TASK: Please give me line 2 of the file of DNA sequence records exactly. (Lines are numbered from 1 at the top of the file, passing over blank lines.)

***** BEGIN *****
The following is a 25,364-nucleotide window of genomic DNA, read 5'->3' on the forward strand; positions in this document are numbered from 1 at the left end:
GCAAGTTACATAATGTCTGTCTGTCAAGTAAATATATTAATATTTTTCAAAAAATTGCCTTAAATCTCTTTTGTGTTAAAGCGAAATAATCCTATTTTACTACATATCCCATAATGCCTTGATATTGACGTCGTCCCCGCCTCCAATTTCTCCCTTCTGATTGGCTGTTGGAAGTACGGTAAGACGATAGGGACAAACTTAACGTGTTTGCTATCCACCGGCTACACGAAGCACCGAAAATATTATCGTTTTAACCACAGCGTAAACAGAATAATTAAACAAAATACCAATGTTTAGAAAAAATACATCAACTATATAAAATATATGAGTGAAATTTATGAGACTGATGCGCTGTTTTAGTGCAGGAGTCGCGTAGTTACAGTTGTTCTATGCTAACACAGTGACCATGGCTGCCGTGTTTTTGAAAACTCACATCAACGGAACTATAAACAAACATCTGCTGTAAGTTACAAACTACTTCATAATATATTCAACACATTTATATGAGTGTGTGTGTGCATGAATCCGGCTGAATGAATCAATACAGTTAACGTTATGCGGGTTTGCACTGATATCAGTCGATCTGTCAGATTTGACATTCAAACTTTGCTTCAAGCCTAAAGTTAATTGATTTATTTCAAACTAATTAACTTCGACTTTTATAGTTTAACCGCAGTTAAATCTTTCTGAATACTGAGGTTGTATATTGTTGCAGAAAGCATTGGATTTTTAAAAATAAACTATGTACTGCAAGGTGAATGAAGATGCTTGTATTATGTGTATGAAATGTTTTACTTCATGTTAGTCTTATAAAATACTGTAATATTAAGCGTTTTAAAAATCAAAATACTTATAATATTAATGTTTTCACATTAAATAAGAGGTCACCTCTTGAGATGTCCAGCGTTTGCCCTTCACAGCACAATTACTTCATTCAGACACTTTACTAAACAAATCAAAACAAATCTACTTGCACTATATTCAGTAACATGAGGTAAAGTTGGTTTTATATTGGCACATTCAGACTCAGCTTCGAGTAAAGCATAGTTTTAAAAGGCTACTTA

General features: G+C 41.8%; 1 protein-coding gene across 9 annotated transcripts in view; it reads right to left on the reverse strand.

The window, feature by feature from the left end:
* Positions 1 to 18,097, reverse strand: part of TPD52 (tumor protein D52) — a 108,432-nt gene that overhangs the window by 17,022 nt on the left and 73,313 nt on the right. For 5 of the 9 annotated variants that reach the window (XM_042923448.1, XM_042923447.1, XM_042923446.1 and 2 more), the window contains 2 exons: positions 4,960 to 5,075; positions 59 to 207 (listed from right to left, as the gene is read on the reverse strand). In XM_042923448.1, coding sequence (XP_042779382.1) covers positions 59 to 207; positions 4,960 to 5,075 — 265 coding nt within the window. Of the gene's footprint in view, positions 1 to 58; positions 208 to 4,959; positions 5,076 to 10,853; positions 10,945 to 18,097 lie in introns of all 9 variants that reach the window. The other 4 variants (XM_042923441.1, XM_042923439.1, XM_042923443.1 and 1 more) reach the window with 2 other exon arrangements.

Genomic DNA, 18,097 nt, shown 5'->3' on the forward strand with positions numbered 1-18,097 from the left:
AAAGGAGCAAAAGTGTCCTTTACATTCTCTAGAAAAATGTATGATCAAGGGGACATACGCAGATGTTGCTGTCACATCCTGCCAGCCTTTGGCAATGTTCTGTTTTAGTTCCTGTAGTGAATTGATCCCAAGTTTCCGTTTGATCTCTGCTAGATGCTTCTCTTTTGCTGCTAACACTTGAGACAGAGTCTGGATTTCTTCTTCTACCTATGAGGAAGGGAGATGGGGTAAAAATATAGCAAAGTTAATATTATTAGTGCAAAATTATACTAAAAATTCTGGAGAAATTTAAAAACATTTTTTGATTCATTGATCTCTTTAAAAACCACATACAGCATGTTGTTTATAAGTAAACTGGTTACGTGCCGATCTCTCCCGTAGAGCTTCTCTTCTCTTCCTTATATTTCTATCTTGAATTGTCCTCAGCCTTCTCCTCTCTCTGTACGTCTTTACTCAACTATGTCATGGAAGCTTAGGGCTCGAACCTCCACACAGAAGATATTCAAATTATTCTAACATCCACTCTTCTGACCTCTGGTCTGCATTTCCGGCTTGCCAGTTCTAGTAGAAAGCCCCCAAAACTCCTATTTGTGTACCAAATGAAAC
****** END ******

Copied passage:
GCAAGTTACATAATGTCTGTCTGTCAAGTAAATATATTAATATTTTTCAAAAAATTGCCTTAAATCTCTTTTGTGTTAAAGCGAAATAATCCTATTTTACTACATATCCCATAATGCCTTGATATTGACGTCGTCCCCGCCTCCAATTTCTCCCTTCTGATTGGCTGTTGGAAGTACGGTAAGACGATAGGGACAAACTTAACGTGTTTGCTATCCACCGGCTACACGAAGCACCGAAAATATTATCGTTTTAACCACAGCGTAAACAGAATAATTAAACAAAATACCAATGTTTAGAAAAAATACATCAACTATATAAAATATATGAGTGAAATTTATGAGACTGATGCGCTGTTTTAGTGCAGGAGTCGCGTAGTTACAGTTGTTCTATGCTAACACAGTGACCATGGCTGCCGTGTTTTTGAAAACTCACATCAACGGAACTATAAACAAACATCTGCTGTAAGTTACAAACTACTTCATAATATATTCAACACATTTATATGAGTGTGTGTGTGCATGAATCCGGCTGAATGAATCAATACAGTTAACGTTATGCGGGTTTGCACTGATATCAGTCGATCTGTCAGATTTGACATTCAAACTTTGCTTCAAGCCTAAAGTTAATTGATTTATTTCAAACTAATTAACTTCGACTTTTATAGTTTAACCGCAGTTAAATCTTTCTGAATACTGAGGTTGTATATTGTTGCAGAAAGCATTGGATTTTTAAAAATAAACTATGTACTGCAAGGTGAATGAAGATGCTTGTATTATGTGTATGAAATGTTTTACTTCATGTTAGTCTTATAAAATACTGTAATATTAAGCGTTTTAAAAATCAAAATACTTATAATATTAATGTTTTCACATTAAATAAGAGGTCACCTCTTGAGATGTCCAGCGTTTGCCCTTCACAGCACAATTACTTCATTCAGACACTTTACTAAACAAATCAAAACAAATCTACTTGCACTATATTCAGTAACATGAGGTAAAGTTGGTTTTATATTGGCACATTCAGACTCAGCTTCGAGTAAAGCATAGTTTTAAAAGGCTACTTA